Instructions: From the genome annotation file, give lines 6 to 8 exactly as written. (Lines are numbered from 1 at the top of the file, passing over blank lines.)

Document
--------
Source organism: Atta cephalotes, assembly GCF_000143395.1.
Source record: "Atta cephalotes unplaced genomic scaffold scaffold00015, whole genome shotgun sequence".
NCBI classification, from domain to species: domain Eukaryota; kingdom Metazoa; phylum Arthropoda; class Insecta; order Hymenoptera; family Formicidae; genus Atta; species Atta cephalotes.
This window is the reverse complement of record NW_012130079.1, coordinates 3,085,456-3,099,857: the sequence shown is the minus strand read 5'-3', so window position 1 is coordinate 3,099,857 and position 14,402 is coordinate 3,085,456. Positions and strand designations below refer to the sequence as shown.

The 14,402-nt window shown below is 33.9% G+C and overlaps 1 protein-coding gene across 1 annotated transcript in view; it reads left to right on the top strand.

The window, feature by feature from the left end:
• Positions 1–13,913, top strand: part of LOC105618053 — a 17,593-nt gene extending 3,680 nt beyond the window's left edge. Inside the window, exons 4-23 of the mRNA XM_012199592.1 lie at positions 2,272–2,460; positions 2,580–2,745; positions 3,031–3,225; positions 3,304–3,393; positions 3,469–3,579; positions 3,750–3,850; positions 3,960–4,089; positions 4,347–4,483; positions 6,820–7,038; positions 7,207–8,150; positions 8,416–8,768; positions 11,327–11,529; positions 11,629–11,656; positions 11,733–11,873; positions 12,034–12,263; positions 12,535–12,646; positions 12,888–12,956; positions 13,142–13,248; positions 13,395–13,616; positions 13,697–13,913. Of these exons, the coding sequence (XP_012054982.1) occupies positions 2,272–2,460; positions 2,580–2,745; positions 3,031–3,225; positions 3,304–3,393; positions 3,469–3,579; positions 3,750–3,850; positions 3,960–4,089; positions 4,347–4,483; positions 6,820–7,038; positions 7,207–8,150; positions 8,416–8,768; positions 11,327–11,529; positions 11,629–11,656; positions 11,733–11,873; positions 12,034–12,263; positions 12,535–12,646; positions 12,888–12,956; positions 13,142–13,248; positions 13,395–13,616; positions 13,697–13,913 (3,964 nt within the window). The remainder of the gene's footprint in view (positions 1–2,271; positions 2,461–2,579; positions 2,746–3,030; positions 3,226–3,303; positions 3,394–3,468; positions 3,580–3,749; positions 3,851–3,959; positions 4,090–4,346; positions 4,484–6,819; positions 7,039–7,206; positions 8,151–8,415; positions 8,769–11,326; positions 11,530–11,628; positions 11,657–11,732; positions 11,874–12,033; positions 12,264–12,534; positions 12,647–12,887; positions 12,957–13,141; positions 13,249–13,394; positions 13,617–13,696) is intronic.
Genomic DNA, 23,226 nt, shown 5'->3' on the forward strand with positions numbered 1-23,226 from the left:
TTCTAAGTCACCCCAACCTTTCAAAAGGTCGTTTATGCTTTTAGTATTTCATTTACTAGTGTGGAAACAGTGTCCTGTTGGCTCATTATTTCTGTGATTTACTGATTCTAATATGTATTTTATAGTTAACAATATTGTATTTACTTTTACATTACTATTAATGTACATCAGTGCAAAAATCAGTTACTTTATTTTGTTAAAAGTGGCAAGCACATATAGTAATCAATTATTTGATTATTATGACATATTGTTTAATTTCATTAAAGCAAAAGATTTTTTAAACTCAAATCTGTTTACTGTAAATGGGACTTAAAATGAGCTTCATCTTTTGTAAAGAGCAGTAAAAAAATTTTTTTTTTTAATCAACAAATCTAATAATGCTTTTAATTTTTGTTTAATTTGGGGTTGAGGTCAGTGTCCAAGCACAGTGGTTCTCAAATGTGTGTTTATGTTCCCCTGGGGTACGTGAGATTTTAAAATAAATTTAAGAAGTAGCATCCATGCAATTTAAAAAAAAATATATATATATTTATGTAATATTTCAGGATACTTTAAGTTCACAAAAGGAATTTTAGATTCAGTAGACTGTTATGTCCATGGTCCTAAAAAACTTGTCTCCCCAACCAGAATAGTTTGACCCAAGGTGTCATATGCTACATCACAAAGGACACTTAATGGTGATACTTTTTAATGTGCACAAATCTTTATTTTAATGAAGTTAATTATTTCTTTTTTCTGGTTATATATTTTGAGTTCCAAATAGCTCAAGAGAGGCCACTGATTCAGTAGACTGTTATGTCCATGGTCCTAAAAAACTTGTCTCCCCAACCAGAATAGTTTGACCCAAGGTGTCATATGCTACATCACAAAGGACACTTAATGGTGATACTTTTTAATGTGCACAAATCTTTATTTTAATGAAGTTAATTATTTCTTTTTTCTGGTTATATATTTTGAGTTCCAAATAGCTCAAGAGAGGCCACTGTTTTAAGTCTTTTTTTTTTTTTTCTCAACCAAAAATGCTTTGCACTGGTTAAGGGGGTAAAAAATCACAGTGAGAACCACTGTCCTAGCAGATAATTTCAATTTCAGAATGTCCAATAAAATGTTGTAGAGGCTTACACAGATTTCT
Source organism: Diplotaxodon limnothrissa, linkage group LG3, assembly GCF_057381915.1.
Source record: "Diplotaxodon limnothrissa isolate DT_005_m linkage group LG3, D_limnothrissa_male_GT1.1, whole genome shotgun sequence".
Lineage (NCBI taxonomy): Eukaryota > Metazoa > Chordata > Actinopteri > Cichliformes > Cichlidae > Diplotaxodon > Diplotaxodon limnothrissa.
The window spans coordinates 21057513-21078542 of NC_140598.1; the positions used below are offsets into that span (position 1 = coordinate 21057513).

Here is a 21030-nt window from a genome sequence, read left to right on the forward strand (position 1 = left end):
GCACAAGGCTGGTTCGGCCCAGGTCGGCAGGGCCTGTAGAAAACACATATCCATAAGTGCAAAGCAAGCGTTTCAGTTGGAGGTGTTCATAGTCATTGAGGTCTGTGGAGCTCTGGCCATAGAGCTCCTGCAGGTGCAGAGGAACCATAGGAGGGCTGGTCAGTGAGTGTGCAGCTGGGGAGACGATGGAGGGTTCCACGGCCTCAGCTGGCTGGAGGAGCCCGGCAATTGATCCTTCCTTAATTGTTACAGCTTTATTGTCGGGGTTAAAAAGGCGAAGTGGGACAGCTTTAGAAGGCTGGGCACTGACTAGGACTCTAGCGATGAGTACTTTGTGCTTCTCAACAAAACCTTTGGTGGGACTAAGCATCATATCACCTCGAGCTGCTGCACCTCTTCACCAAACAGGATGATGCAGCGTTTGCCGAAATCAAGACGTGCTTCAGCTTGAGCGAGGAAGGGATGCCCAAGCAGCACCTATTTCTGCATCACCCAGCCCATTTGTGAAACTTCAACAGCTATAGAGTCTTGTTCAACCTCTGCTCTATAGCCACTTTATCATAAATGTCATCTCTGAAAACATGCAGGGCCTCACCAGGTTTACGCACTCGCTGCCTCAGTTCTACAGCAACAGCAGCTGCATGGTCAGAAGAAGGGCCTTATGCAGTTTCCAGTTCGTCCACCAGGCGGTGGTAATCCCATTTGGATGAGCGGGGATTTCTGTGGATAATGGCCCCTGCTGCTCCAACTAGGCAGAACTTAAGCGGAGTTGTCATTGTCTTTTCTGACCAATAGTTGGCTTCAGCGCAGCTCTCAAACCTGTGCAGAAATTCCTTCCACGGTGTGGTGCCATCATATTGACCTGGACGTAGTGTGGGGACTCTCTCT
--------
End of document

The window, feature by feature from the left end:
• Positions 1–13,913, top strand: part of LOC105618053 — a 17,593-nt gene extending 3,680 nt beyond the window's left edge. Inside the window, exons 4-23 of the mRNA XM_012199592.1 lie at positions 2,272–2,460; positions 2,580–2,745; positions 3,031–3,225; positions 3,304–3,393; positions 3,469–3,579; positions 3,750–3,850; positions 3,960–4,089; positions 4,347–4,483; positions 6,820–7,038; positions 7,207–8,150; positions 8,416–8,768; positions 11,327–11,529; positions 11,629–11,656; positions 11,733–11,873; positions 12,034–12,263; positions 12,535–12,646; positions 12,888–12,956; positions 13,142–13,248; positions 13,395–13,616; positions 13,697–13,913. Of these exons, the coding sequence (XP_012054982.1) occupies positions 2,272–2,460; positions 2,580–2,745; positions 3,031–3,225; positions 3,304–3,393; positions 3,469–3,579; positions 3,750–3,850; positions 3,960–4,089; positions 4,347–4,483; positions 6,820–7,038; positions 7,207–8,150; positions 8,416–8,768; positions 11,327–11,529; positions 11,629–11,656; positions 11,733–11,873; positions 12,034–12,263; positions 12,535–12,646; positions 12,888–12,956; positions 13,142–13,248; positions 13,395–13,616; positions 13,697–13,913 (3,964 nt within the window). The remainder of the gene's footprint in view (positions 1–2,271; positions 2,461–2,579; positions 2,746–3,030; positions 3,226–3,303; positions 3,394–3,468; positions 3,580–3,749; positions 3,851–3,959; positions 4,090–4,346; positions 4,484–6,819; positions 7,039–7,206; positions 8,151–8,415; positions 8,769–11,326; positions 11,530–11,628; positions 11,657–11,732; positions 11,874–12,033; positions 12,264–12,534; positions 12,647–12,887; positions 12,957–13,141; positions 13,249–13,394; positions 13,617–13,696) is intronic.
Genomic DNA, 23,226 nt, shown 5'->3' on the forward strand with positions numbered 1-23,226 from the left: